“He makes grass grow for the cattle, and plants for people to cultivate—bringing forth food from the earth: wine that gladdens human hearts, oil to make their faces shine, and bread that sustains their hearts. The trees of the Lord are well watered, the cedars of Lebanon that He planted.” (Psalm 104:14–16)
Tonight on the Jewish calendar, a remarkable new year is celebrated: Tu B’Shvat (15 Shvat)—the New Year of Trees.
This holiday, which is also referred to as Israeli or Jewish Arbor Day, is connected to the agricultural cycle.
Here in Israel, it is both an agricultural holiday for Israeli kibbutzim (farming settlements) and a holiday promoting environmental awareness. Because of that, all over Israel there will be tree planting and hike-and-learn events.
Why a New Year for Trees?
“When you enter the land and plant any kind of fruit tree, regard its fruit as forbidden. For three years you are to consider it forbidden; it must not be eaten. In the fourth year all its fruit will be holy, an offering of praise to the Lord. But in the fifth year you may eat its fruit. In this way your harvest will be increased. I am the Lord your God.” (Leviticus 19:23–25)
Although the 15th day of the Jewish month of Shvat is not mentioned in the Torah, Tu B’Shvat does have an origin in Scripture.
Trees have some importance in the Torah, since they are symbols of God’s provision and beneficence.
And newly planted trees had usage restrictions.
Leviticus 19:23–25 states that a tree’s fruit may not be eaten during the first three years after planting, and the fourth year’s fruit is for God.
When this instruction was issued, the fruit of the fourth year was meant for tithing. In keeping this, the people were promised blessing. It also required a certain amount of trust in God’s provision and promises as the fruit of new trees could be eaten in the fifth year of bearing fruit.
Tu B’Shvat, which actually marks the fourth “new year” in the Jewish calendar, helps to calculate that growth.
If we consider the various beginnings of a new year in secular calendars—school year, fiscal year, calendar year, etc.—the idea of four “new years” is not so unusual.
The other three Jewish new years mark the Biblical New Year’s Day (Nisan 1), the tithing of cattle for Temple sacrifices (Elul 1), and the start of the Jewish civil year at Rosh HaShanah (Tishri 1).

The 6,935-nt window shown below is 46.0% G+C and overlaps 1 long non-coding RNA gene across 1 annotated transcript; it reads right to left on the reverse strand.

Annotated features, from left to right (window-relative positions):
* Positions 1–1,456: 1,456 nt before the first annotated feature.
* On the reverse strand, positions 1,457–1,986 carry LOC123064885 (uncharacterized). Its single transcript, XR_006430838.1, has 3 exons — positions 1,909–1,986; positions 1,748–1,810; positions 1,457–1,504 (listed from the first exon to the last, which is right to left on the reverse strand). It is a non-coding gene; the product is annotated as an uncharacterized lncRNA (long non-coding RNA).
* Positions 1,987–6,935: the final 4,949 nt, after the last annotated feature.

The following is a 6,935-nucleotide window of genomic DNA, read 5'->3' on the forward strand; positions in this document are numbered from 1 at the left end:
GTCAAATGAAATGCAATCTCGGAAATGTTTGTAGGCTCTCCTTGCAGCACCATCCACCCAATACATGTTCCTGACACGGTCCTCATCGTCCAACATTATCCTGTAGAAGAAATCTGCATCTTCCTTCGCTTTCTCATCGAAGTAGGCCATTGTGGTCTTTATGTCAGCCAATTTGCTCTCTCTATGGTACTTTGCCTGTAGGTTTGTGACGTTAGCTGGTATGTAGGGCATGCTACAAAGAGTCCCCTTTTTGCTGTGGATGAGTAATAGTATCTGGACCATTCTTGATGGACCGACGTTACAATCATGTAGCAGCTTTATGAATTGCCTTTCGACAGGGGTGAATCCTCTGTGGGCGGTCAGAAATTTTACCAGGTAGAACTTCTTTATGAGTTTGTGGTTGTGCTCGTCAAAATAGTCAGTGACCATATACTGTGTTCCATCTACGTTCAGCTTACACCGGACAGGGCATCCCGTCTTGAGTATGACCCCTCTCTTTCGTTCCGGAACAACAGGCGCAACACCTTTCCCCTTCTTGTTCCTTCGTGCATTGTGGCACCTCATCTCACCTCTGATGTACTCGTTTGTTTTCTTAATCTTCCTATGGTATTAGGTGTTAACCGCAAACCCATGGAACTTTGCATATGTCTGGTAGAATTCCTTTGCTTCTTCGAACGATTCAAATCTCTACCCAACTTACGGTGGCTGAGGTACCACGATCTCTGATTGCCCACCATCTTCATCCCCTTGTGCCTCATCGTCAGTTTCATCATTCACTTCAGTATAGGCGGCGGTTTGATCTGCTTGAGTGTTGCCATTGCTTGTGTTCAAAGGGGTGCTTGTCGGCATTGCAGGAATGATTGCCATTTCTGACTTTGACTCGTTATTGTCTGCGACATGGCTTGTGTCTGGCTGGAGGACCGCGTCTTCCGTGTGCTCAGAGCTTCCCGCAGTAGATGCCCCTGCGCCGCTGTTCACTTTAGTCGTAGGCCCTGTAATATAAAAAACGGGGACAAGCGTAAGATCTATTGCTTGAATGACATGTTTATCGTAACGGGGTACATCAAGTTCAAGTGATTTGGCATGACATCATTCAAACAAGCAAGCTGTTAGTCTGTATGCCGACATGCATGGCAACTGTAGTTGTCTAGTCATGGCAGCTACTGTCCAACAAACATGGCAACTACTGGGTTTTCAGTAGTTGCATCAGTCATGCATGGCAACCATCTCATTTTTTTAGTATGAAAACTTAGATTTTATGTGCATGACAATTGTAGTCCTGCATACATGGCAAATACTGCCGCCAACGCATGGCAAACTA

Tu B’Shvat serves as the annual marker for distinguishing between old and new crops and identifying the age of the trees of Israel for the purpose of tithing.
According to the Mishnah, during Temple times in Jerusalem, a tree planted the day before Tu B’Shvat begins its second year the day after it is planted, and a tree planted after this holiday has its second year on the following Tu B’Shvat.
On any given Tu B’Shvat, farmers were at the Temple offering the first fruits of the trees they planted when those trees turned four years old. If they could not bring the fruit, they brought the monetary equivalent.
The following Tu B’Shvat, those same farmers could benefit from the produce of those same trees for personal or economic use.
Of course, agricultural tithing involved much more than bringing the fruit of four-year old trees to the Temple on Tu B’Shvat.
This is just one aspect of Biblical tithing.
Celebrating Tu B’Shvat With a Festive Feast
“For the Lord your God is bringing you into a good land—a land with brooks, streams, and deep springs gushing out into the valleys and hills; a land with wheat and barley, vines and fig trees, pomegranates, olive oil and honey.” (Deuteronomy 8:7–8)
Because Tu B’Shvat is a new year, on this day it is customary to eat a special festive meal of dried fruits and nuts such as raisins, carob, and almonds.
This special meal is called a seder, and is similar to the Passover Seder—even having four cups of wine.
Many around the world incorporate into the seder the Seven Species associated with the Land of Israel in Deuteronomy 8:8—wheat, barley, grapes, figs, pomegranates, olives, and dates.
The practice of eating the Seven Species probably developed to maintain a connection with the Holy Land, especially for those outside Israel in the Diaspora.
The seder itself is thought to have started in the 17th century by Kabbalists who suggested the theme of restoring blessing by repairing the Tree of Life, which according to Rabbi Eliezer Shore represents spiritual enlightenment and the eternal life that comes from being in a relationship with God, the source of all being.
The traditional seder ends with a prayer that states, “May all the sparks scattered by our hands, or by the hands of our ancestors, or by the sin of the first human against the fruit of the tree, be returned and included in the majestic might of the Tree of Life.”